What are your rights when the dealership that just sold you that new car suddenly loses its franchise and is no longer allowed to perform warranty service or repairs, leaving you forced to drive for hours just to get what you had a right to, locally?
Hundreds of Volvo owners are more than angry, after learning recently that their Volvo dealership in Bakersfield was shut down earlier this year by Volvo, USA. I learned from more than one source, the Bakersfield dealership had done nothing wrong to merit being shuttered.
As they represent other brands of cars as well, management begged Volvo to allow them to at least perform warranty and service on the cars which they had sold.
“No!” said the ever so customer minded people at Volvo Cars USA. So, what led to all of this?
“Volvo wanted them to build a separate facility costing several million dollars, but the number of cars sold in Bakersfield could not justify such a large investment,” Stated an executive at another European car dealership. And I confirmed this with a confidential source.
“Well,” I’ll bet you are thinking, “So, why not just drive to some other nearby Volvo dealer?” But the closest Volvo dealers are approximately 100 miles away. And there are independent shops who are qualified to work on Volvos in Bakersfield.
For the elderly, those who have difficulty driving at night, you name it, common sense tells you this is no way to treat a customer!
However, Volvo could allow a qualified independent shop to perform service and warranty work, and pay that shop directly. Despite repeated requests to Dean Shaw, VP of Volvo Corporate Communications, asking how or if they plan to help their customers who are in a world of hurt now—having to drive for hours—and many are elderly and can’t, he never replied.
I spoke with a rep from Volvo Customer Service and asked her, “What should a customer do if their car is under warranty and needs a major repair and they can’t drive the distance to another dealer?” Her answer:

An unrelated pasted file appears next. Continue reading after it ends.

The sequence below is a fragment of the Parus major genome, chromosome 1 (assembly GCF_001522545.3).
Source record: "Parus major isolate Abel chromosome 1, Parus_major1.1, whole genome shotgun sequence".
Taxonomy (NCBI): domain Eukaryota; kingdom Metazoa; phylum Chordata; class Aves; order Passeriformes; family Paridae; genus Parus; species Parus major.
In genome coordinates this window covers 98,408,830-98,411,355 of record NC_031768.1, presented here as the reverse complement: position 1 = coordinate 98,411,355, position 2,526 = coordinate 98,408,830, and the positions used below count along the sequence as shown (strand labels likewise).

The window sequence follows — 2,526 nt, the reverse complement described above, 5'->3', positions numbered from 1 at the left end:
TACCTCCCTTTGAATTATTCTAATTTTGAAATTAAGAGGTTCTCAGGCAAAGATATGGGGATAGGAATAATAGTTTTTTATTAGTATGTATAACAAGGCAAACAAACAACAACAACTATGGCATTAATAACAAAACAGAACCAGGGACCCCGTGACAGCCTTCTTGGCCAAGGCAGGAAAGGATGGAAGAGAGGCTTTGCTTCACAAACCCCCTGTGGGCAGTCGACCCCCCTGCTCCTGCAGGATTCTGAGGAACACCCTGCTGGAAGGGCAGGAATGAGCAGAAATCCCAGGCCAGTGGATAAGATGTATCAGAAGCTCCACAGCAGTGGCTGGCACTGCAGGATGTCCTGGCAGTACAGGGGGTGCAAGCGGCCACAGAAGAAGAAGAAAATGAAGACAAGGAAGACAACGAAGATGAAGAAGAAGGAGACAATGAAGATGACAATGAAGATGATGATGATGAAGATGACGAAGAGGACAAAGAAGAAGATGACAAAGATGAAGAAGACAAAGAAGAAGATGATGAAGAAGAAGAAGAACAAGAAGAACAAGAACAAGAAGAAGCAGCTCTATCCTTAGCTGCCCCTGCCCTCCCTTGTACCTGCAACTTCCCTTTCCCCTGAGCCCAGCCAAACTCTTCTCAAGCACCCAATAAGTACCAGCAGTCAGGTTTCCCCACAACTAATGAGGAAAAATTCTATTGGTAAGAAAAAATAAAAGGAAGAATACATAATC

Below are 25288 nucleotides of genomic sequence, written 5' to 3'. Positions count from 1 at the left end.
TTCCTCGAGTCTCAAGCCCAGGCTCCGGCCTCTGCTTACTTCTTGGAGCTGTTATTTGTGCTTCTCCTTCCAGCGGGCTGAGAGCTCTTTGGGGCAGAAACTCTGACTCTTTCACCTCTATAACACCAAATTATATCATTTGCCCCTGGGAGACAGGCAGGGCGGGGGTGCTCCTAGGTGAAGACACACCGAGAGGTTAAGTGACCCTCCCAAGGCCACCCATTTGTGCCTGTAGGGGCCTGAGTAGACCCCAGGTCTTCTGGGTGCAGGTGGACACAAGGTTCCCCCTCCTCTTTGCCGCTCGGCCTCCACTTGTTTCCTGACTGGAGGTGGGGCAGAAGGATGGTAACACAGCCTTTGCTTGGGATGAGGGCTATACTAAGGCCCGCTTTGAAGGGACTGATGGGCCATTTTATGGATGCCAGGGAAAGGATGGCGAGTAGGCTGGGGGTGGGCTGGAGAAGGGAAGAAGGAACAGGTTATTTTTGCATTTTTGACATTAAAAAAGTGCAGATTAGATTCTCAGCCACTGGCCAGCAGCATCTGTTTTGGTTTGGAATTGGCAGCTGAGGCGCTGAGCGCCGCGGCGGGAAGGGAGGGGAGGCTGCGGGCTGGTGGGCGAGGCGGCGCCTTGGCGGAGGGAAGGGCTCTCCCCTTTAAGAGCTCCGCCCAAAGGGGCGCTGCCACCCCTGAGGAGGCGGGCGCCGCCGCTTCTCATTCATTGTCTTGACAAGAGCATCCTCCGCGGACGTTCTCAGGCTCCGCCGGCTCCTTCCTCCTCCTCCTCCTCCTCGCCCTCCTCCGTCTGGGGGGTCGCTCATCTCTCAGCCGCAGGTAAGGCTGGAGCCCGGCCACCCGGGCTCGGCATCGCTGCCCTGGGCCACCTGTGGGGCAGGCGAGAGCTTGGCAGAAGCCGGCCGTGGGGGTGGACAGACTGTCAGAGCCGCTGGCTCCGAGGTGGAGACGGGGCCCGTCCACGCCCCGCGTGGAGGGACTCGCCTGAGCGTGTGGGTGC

“If an independent uses original Volvo parts, the customer must pay and we will reimburse them.”
“But what if the customer doesn’t have the money?” Her answer: “That’s all we can do.”
You’ve got to wonder if the lawyers who represent Volvo Cars USA understand or care about the relevant consumer protection laws that apply in this situation.We asked Los Angeles-based consumer protection attorney Bob Brennan for an opinion on this horrible nightmare facing Volvo owners.
“California has strong legal protection for the consumer in the Song-Beverly Act, and many, but not all states have similar language in their Lemon Law statutes. Paraphrasing Section 1793.2 of the California law, Volvo is required to:
“Maintain sufficient service and repair facilities reasonably close to all areas where its cars are sold, and authorize independent repair or service facilities reasonably close to all areas where vehicles are sold to carry out the terms of the warranties.
“The federal version of Song-Beverly, which applies nationwide, is Magnusson-Moss and also states that the manufacturer can use an independent facility to perform warranty service and repair,” Brennan notes, “but lacks the reasonably close language of Song-Beverly.
“If Volvo denies its customers these legal protections, then a true Lemon Law case could be found, leading to a buy-back of the car or damages plus attorney fees.”
Brennan suggests that any Volvo customer who is asked to drive these distances send a certified letter to the company’s address found in the owner’s manual, stating:
1. I live in (name of city).
2. You closed down your local dealership and under applicable state and federal law it is required that you arrange for a local independent facility to perform warranty service and repair.
3. It is unrealistic for me to drive — or, if true — I cannot drive this distance.
4. Send copies of your letter (and show the cc’s) to the Federal Trade Commission, the Consumer Financial Protection Bureau, to your state and federal Congressperson. Letters to federal agencies often get a response which makes a difference.
If you’re obligated to pay for service or repairs out of your own pocket, then going to small claims court would be appropriate.
To Brennan, “It’s worth a try as most judges would consider the circumstances and agree that the distance is not reasonable, especially if the person is disabled and unable to drive it.”
With all of this in mind, Volvo gets my “JOY” award for 2019 — “Jerks Of the Year.”